Brilliant English mathematician Alan Turing was indispensable in the defeat of Hitler. He and his top-secret team broke the German Enigma code, deciphering Nazi dispatches and foiling war plans. He was made an Officer of the Order of the British Empire and elected fellow of the Royal Society, for this work and for his subsequent inventions that led directly to our modern computers.
For all his expansive intellect, though, he couldn't handle everyday life. Without thinking, he reported a burglary at his home and offhandedly confessed to the police that he was having an affair with a man. Like Oscar Wilde, 50 years earlier, he was arrested for "gross indecency," but unlike Wilde, he was granted probation if he agreed to chemical castration. Turing agreed, and tragedy followed.
Playwright Hugh Whitemore (All Creatures Great and Small, 84 Charing Cross Road) adapted Andrew Hodges's biography of Turing into a quietly powerful series of impressions that show the man -- at work, in love, at odds with his mother -- yet never overtly explain him.
With its short scenes, the play sneaks up and explodes in tiny bursts, leaving you terribly affected when it's all over. Overseen by Theatre Southwest director Mimi Holloway, Whitemore is helped along enormously by three superlative performances.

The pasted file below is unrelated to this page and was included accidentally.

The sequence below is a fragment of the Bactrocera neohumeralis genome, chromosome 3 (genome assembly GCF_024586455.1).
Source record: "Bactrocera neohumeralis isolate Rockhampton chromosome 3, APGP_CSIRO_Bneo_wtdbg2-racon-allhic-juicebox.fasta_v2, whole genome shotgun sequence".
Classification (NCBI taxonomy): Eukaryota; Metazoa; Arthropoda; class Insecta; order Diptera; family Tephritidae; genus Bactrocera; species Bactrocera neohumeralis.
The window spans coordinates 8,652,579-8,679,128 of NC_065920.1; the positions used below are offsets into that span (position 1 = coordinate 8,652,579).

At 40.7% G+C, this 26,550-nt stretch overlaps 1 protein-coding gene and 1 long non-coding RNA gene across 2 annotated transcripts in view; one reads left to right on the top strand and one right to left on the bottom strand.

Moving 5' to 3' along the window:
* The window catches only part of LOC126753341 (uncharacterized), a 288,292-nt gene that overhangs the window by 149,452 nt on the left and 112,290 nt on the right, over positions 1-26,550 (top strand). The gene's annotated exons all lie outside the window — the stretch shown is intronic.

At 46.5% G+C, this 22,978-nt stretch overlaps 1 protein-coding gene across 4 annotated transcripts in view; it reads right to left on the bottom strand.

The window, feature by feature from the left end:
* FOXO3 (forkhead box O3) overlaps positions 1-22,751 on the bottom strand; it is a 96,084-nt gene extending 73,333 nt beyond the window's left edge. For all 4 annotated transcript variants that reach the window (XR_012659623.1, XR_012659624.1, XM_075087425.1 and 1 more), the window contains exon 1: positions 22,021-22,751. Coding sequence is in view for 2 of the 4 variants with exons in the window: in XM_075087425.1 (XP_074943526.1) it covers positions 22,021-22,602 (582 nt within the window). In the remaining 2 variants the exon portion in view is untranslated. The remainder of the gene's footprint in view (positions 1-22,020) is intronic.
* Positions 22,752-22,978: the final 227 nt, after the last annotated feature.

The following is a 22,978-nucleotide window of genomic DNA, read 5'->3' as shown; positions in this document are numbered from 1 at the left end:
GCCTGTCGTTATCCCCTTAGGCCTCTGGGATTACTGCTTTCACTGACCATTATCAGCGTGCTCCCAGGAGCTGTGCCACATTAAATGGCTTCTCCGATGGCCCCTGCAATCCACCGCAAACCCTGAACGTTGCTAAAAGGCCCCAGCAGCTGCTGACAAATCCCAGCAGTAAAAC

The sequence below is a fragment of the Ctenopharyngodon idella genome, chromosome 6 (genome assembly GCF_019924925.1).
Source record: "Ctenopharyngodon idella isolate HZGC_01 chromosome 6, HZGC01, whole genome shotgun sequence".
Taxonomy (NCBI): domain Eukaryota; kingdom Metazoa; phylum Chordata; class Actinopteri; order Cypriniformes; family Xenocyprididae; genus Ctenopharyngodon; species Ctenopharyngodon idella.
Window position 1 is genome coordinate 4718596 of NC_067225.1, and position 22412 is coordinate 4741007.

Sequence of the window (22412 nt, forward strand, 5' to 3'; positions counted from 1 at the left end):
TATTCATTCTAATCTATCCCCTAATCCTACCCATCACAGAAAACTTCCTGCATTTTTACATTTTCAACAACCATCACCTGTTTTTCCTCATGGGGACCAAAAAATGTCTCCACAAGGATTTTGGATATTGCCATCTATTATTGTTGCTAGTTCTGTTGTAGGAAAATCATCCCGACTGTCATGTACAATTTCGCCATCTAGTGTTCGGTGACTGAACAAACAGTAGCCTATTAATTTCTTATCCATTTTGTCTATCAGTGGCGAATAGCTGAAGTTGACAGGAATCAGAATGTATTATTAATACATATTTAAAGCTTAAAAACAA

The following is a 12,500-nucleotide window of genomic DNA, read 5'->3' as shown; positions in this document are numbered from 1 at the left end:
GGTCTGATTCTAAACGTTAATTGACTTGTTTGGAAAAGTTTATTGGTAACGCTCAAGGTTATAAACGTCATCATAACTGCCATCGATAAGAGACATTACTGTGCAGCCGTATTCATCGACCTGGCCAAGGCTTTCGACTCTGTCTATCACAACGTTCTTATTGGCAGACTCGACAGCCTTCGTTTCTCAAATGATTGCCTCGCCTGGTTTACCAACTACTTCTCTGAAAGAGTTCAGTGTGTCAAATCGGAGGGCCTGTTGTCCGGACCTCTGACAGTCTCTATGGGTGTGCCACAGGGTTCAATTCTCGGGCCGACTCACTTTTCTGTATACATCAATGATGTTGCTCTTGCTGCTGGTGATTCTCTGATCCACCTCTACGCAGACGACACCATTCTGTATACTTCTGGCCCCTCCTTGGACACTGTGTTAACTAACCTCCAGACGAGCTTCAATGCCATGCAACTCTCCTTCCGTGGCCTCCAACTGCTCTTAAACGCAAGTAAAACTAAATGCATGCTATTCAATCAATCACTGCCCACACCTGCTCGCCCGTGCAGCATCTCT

Kevin Daugherty, artistic director of Island ETC in Galveston, is revelatory as Turing, turning his stammer and his childlike inquisitiveness into a magnificent suit of armor. Elizabeth Marshall, as Turing's confrere who's deeply in love with him, breaks your heart with truthfulness and felicity of character. And Zona Jane Meyer plays Turing's mother with noble resolve after a fleeting outburst of maternal pain when Alan confesses.
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These three anchor the play and make it piercingly alive, ably abetted by the others in the ensemble: Kurt Bauer, Taylor Biltoft, David Bradley, Brandon Hobratschk, David Holloway and Scott Holmes.
Two years ago, an internet petition to grant Alan Turing knighthood prodded then-Prime Minister Gordon Brown to apologize for what happened to Turing: "On behalf of the British government, and all those who live freely thanks to Alan's work I am very proud to say: we're sorry, you deserved so much better." Whitemore's powerful tribute salves the hurt a little, too.
The play runs through April 30 at Theatre Southwest, 8944-A Clarkcrest. For information, call 713-661-9505.